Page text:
When the jobsite feels chaotic and disorganized, you can probably pin the blame on this likely culprit––miscommunication.
Failure to communicate can ultimately lead to serious jobsite accidents, project rework, and employee problems. The construction industry has established processes for communication over the years, but the various groups involved on a construction site come and go at different times and often have different priorities.
Effective communication is critical for collaborative work. According to Andrew Dainty, high levels of communication are needed to:
Achieve coordinated results
Understand the needs of the workplace
As a contractor, if you are not meeting these goals, you need to determine where communication is breaking down and potentially endangering the project. These are some of the common communication mishaps found on jobsites:
Can you tell how many workers are actually listening during those daily field crew meetings? If you don’t immediately capture their attention, they disengage until it appears you are finished. Why might that be?
They are in a hurry to complete a task
They are confused but don’t want to ask questions
You don’t give them a chance to ask questions
They don’t feel able to speak up about jobsite issues
They just can’t hear over the jobsite noise
There is a personal conflict
Delayed Notifications or Follow-up
If you don’t tell workers about an issue before it happens, they can’t be proactive. If you say you will look into something and never follow up, workers may stop coming to you.
Communication requires a level of trust; if you state you will take action and fail to do so, you are breaking that trust. You will lose an important element of the line of communication within your group and on the jobsite, which could lead to unreported conditions or ad hoc solutions created outside of the process.
If you don’t tell the site supervisor about the delay in transport for the remaining steel panels, the supervisor can’t reschedule workers to come at another time or work on another area. Everyone ends up waiting around and wasting time.
If the crane operator says people are ignoring the “no-walk” signs and you say you will look into it, someone can get hurt if you don’t follow up on the issue quickly. The crane operator may then decide that it isn’t worth asking you to do anything else and report you to OSHA.
While email, voicemail, and texting have simplified communications in some ways, these activities have caused communications to become fragmented in others. Private group communications also limit access to information and create silos of activity and information. One group has one mandate, and that puts another out of the loop. Soon collaboration falls apart and everyone works in silos, isolated from others.
To combat this, everyone should have real time access to documents where comments and revisions can be made and viewed by all. There must be one streamlined method of communication that is updated with project information in real time for all to see or these one-off methods of communications become more harmful than helpful to project success.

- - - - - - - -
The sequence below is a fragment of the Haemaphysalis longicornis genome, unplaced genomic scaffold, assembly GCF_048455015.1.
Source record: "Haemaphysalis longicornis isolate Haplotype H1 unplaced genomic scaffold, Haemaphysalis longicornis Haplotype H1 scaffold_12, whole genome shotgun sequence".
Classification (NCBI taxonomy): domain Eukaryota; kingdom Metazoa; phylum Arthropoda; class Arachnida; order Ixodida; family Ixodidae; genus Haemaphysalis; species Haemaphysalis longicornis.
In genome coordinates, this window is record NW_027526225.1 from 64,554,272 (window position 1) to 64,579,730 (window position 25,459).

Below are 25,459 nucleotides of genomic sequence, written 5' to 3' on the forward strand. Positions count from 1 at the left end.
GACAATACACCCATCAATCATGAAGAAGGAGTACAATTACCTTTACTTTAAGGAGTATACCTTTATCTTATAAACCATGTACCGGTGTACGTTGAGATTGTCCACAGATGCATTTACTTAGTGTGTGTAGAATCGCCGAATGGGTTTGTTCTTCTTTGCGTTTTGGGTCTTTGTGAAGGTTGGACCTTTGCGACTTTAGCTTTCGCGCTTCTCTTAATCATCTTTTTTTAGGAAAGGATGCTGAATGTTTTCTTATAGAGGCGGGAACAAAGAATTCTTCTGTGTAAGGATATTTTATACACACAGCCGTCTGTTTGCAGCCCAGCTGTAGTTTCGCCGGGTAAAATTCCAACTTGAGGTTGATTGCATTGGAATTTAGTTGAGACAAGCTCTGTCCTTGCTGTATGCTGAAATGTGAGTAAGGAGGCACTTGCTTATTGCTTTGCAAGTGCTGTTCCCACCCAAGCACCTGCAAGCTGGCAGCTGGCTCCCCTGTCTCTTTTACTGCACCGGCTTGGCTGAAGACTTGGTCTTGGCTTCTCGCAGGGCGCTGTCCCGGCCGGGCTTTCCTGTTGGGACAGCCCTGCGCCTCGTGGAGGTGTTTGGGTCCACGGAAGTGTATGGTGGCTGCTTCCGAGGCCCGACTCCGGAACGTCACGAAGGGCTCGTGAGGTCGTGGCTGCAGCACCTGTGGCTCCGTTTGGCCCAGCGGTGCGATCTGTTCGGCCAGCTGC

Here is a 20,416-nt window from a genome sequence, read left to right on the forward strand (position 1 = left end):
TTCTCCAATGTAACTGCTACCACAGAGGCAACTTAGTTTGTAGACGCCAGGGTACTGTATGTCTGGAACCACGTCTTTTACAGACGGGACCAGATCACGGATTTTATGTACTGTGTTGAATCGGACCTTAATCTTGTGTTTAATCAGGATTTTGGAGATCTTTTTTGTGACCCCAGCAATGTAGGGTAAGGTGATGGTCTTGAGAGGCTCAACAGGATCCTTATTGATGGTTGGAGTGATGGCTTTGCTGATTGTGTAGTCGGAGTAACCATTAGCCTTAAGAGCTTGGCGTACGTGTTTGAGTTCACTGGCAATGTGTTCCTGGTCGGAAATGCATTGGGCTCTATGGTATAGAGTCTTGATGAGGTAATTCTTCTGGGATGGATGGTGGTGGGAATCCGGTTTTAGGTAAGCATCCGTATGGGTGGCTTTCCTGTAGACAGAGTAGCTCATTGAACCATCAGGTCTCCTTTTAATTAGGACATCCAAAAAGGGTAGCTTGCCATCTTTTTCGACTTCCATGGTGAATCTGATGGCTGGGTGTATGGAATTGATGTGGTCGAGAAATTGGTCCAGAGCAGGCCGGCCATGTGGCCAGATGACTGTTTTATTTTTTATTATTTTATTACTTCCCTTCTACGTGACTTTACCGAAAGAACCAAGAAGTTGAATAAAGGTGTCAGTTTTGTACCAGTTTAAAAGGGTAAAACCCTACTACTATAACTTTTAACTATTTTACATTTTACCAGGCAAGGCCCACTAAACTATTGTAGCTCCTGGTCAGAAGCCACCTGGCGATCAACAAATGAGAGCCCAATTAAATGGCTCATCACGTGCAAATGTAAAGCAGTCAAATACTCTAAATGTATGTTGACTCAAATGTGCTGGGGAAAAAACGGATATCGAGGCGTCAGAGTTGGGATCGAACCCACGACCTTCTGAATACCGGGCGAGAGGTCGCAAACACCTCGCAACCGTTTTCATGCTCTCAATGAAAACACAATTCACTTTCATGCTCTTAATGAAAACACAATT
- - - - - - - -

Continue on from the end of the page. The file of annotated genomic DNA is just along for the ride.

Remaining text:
So, What Happens When Communication Fails?
Employees may misread management decisions or react differently than expected. Managers may not understand employee needs. Both result in lower performance and higher worker turnover.
Some misunderstandings result in rework, which could range from simply replacing a few lights to breaking up an entire concrete slab and performing a new pour.
Other miscommunication can result in safety violations, accidents, injuries, or death. A worker at height did not learn how to use his harness correctly because he did not understand the trainer. Another misses the message about an active crane area. There are hundreds of ways to get hurt or damage equipment on a construction site if you do not hear the reasons for why you need to be careful.
Solving the Communication Problem
The first step in resolving communication problems is recognizing you have them in the first place. Ask for feedback about what you communicated, especially in face-to-face situations. Have the other person repeat back to you what you said to make sure the information was received correctly. Pay attention to the other person’s reactions and look for indications that they are listening.
Automate your communications whenever possible to provide real time updates via text or voicemail. Utilize software with version control histories during drawing revisions, and logs of document access and changes. Other good areas for auto-notifications include:
Changes in or expectations of severe weather
Delays in shipping and transport of expected materials
Scheduling changes due to the unavailability of a particular sub that day
Customize your notifications to go to the right people, depending on the message. Limit them to those who need to know. If workers receive too many notifications, they may start to ignore them.
The best option for eliminating your communication gaps is to invest in a software platform with a dashboard feature to monitor the status of a variety of areas on a single screen. If needed, you can dig into any details and clarify instructions with the people involved.
A construction jobsite is no place for misunderstandings––too much is at stake. Clear communication not only reduces rework and mitigates accidents, it can also significantly increase the efficiency of the construction process.
Figure out your communication failures, learn from them, and devise a way to keep everyone in the loop on everything from changes in deliveries to how the weather will impact the day’s schedule.
Better communication also builds better teams, and enhances worker retention and attitudes at the jobsite.